The Middle Years
Wellbeing in the middle years – a psychologist’s perspective
In the Festival for Healthy Living, artists work mostly with primary-aged students and students in the “middle years” of schooling. Here, Educational Psychologist Lyn O’Grady shares some of her knowledge about the development and wellbeing of students in the middle years.
The following text and discussion are adapted from a presentation given by Lyn at the Artist Training Program Artists Intensive in June, 2009.
Where are young people coming from?
Adolescence is sometimes not that far away. I will draw here on personal experience as well as research to reflect on how young people communicate and why parents sometimes feel disconnected.
What is the difference between a child and adolescent? Hormones are raging: new hair, breasts, pimples, erections, breaking voices, weight changes, physical growth and awkwardness, sexual interest and events. Adolescents’ thinking is changing, becoming more philosophical, there is peer pressure – wanting to be part of something – and they have a broader way of seeing things. There is self-consciousness, altered sleeping habits, experimentation, friendships, and physical strength. Lots going on, from even nine-year-olds (some girls have their first period at seven or eight now).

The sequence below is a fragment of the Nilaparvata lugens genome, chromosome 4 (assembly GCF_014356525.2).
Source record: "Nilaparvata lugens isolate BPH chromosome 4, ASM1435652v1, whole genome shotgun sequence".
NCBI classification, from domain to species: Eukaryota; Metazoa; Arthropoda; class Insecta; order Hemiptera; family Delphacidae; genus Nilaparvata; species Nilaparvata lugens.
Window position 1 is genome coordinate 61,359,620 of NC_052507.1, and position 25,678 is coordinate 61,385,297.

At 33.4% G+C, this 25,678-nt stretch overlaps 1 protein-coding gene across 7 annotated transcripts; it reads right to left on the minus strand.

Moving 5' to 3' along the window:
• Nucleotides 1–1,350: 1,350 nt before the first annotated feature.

My daughter did not look forward to the two digits; others embrace it. It’s a time of greater responsibility, and of life choices plus the expectation of adults. There are a lot of contradictions. Once many girls brought journals as a memento – now it’s Twitter or Facebook, in the public eye. Writing a diary contributes to building self-awareness, of “where do I fit in the group” – but it can also be about heartbreak.